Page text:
Tales of money-transfers gone awry are frequently reported to Better Business Bureau. Scammers often utilize money-transferring services to attain funds almost instantly, while remaining anonymous and undetected. Wronged consumers ask, "Will I ever get my money back?" Sadly, the answer is usually no, but for some, that may change.
The Federal Trade Commission recently announced that it is holding MoneyGram International, Inc., the second-largest money transfer service in the United States, partially responsible.
The FTC charged that MoneyGram knowingly allowed fraudulent transactions in its money-transfer system. MoneyGram was ordered to pay $18 million, which the FTC will use as restitution for victimized consumers. Without admitting wrongdoing, the company has agreed to pay the fine.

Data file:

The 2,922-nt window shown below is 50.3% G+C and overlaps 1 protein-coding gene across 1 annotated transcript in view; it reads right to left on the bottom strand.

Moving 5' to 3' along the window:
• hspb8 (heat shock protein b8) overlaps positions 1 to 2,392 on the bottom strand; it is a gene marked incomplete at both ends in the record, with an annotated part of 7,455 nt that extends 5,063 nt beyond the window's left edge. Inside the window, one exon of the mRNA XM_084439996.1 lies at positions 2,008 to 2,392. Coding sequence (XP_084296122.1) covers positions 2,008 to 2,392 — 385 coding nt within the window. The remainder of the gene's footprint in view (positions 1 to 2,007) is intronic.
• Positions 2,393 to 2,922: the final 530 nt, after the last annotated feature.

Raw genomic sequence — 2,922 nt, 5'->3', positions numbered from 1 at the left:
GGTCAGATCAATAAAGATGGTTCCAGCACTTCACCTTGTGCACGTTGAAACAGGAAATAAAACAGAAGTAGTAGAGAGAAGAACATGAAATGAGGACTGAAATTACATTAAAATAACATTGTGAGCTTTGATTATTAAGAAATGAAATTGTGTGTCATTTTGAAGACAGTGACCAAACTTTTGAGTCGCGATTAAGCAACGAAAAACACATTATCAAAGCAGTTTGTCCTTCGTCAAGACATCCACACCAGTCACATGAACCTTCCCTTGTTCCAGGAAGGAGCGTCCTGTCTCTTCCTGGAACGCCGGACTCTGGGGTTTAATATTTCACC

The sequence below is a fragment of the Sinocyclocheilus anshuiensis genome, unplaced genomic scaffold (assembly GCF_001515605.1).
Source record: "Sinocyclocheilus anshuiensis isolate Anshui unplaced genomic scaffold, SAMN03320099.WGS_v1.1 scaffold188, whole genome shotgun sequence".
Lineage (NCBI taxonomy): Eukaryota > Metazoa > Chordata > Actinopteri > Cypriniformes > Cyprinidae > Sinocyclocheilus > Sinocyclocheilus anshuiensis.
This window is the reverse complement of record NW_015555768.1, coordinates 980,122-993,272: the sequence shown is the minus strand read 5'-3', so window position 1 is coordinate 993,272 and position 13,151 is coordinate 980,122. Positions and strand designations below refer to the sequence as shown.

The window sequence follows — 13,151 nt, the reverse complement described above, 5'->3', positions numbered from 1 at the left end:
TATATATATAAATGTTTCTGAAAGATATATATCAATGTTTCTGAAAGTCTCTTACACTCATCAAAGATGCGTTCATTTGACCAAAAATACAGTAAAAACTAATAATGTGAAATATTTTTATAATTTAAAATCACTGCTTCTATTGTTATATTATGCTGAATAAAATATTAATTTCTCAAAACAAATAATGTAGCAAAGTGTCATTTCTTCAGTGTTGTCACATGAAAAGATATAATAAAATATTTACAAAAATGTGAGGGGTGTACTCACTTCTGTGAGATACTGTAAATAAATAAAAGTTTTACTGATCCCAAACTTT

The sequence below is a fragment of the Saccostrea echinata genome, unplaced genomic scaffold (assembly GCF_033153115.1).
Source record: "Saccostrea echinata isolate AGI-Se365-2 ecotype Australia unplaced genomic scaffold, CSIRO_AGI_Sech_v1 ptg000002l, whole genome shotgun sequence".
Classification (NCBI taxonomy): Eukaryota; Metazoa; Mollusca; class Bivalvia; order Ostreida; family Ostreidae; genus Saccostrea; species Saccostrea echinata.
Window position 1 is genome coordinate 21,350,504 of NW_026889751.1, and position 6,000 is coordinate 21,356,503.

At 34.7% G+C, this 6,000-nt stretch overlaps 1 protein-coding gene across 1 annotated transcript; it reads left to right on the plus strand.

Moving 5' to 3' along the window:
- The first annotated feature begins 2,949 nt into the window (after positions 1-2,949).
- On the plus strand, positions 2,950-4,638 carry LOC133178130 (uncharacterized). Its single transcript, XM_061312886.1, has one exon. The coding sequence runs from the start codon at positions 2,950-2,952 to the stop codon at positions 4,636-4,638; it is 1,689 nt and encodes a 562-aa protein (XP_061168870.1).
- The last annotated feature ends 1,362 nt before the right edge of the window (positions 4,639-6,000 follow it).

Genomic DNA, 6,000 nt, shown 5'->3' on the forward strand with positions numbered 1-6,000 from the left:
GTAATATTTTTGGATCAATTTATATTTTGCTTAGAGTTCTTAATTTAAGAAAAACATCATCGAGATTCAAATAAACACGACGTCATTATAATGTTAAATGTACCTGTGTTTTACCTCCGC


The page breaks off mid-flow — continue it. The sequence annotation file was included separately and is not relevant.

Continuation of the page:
The order also requires MoneyGram to enforce more supervision and regulation to combat deceptive activity among its agents or other internal sources. MoneyGram must also work very closely with the FTC to implement its anti-fraud and agent-monitoring program.
"The money-transferring system has long been abused by thieves, with thousands of hard-earned consumer dollars sacrificed," said Robert W.G. Andrew, CEO of BBB serving Alaska, Oregon, and Western Washington. "We are glad to see accountability in this industry and encourage businesses to take steps toward self regulation."
BBB encourages consumers to avoid all unknown or suspicious invitations to wire funds. Cons often initiate money-transfer scams using the following lures: lotteries, sweepstakes or prizes; guaranteed loans; free government money; and job opportunities. Fake solicitations may include a counterfeit check—to deposit it into a bank account—and instructions to wire a small fee for taxes, insurance or processing services in order to complete the transaction. In the end, the check bounces and the transferred funds are gone permanently, or consumers receive the funds but they are stolen from another's account and the consumer must pay them back to the rightful owner.
Read the FTC's recent press release. Consumers who lost funds in a MoneyGram transfer can contact the FTC at 202-326-3755.